Soon after I moved from Poland to Canada, I was sent to the Sioux Lookout Zone Hospital as part of my pediatrics training. In the bare white examining room I explained to an Indigenous couple that we needed to catheterize their daughter’s bladder. She had had several infections and just finished a long course of antibiotics. “We need urine straight from her bladder to make sure that all the bacteria are killed in there,” I said. The father left the room after I had finished describing the procedure; I assumed that he meant to give his daughter privacy. His wife stayed behind, and, as I retrieved the sterile medical tray from the cupboard, she stroked the girl’s long hair. I covered the girl with a white linen sheet. Her brown eyes stared up at me. “It doesn’t hurt,” I said and patted her leg. I washed her hairless perineum with a brown iodine solution and spread a blue sterile paper towel over her lower belly. I scrubbed my hands and just as I was to insert the lubricated catheter into the tiny pink shell of her urethra, the door slammed open and the husband barged through. “Did I tell you that you could do it?” he snapped. He hadn’t. But he didn’t tell me that I couldn’t, either. “This is my little girl,” he said, pulling up her panties and yanking down her skirt. He scooped her into his arms. “You violated her. Who do you think you are?” I thought I was a doctor. I was performing a medically necessary procedure indicated under the circumstances. But something seemed to have gone wrong and she now was not going to get it. Neither before nor during my rotation did anybody teach me how to talk and listen to First Nations peoples. I was an immigrant to Canada, figuring out the vocabulary of body language and in-jokes and the social niceties in which Canadians engaged as part of their verbal exchanges, my own attempts at banter flailing and failing. It was 1994 and I had no idea about the abuse that Indigenous children had suffered at the hands of government doctors and nurses for several generations. As a medical student and resident in downtown Toronto hospitals, I had met homeless and indigent First Nations patients, but knew nothing about the root causes. In medical school, an Asian professor had delivered a lecture on Chinese folk medicines, but the only teaching on Canadian First Nations was received in passing: Indigenous people were taciturn and had a high level of tolerance for physical pain, make sure to account for that during physical examinations. Later that day, my supervisor warned me against interpreting Indians’ silence as assent, to always obtain verbal acknowledgement for any procedures. “They don’t talk unless you ask a direct question,” he said. As I was leaving, contrite and chastised, he attributed the father’s behaviour to “troubles with the band council,” and advised me to take it easy.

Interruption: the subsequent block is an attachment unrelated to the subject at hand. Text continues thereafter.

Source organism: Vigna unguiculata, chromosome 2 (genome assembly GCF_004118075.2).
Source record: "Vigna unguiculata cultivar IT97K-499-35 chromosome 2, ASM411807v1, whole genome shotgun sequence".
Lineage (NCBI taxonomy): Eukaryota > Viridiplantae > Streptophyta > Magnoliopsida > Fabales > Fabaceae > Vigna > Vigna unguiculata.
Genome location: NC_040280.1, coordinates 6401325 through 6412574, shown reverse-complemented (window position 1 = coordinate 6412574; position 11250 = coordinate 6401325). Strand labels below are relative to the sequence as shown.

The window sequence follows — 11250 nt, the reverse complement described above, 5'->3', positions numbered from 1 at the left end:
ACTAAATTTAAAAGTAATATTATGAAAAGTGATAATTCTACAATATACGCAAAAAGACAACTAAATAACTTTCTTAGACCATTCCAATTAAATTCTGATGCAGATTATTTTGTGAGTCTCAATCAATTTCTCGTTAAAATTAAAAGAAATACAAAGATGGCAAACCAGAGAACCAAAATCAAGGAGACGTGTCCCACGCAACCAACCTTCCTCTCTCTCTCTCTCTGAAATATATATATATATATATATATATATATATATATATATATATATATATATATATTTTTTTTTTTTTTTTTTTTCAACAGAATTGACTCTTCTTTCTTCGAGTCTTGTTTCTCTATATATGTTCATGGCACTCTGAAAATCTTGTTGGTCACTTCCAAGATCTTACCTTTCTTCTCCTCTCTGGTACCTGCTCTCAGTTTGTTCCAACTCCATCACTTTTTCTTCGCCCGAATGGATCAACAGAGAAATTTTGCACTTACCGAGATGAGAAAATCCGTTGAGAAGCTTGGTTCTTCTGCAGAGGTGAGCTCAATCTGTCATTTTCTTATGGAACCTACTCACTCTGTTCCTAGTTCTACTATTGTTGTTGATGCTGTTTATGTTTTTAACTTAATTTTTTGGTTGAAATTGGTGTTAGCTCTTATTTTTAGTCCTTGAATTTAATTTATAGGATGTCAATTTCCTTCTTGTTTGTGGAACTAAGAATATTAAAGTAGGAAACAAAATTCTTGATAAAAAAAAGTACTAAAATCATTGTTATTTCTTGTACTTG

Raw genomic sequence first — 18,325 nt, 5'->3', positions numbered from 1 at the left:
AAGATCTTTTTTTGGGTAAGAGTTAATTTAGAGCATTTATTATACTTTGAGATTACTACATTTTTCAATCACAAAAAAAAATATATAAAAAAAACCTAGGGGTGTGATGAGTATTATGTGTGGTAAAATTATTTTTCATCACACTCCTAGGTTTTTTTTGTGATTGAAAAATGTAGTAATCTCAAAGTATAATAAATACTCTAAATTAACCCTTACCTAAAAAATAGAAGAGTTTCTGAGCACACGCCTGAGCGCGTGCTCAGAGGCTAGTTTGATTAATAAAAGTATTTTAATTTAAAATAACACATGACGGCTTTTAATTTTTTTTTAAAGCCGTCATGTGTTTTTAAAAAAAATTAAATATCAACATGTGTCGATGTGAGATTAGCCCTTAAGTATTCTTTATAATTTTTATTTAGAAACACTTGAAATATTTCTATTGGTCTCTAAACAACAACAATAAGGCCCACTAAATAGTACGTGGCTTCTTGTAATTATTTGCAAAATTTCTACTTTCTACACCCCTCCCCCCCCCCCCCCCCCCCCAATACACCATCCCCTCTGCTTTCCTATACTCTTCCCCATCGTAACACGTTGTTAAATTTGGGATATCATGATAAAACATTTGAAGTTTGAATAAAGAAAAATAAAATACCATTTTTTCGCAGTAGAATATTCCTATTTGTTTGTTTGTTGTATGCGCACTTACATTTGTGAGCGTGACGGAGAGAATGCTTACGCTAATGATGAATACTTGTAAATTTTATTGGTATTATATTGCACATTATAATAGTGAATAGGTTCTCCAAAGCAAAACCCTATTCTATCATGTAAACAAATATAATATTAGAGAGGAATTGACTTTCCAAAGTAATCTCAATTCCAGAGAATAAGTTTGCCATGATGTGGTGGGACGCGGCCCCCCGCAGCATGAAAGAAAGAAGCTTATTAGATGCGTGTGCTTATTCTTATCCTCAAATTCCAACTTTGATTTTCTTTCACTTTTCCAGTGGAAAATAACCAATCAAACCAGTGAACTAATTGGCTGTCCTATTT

• Andy the Indian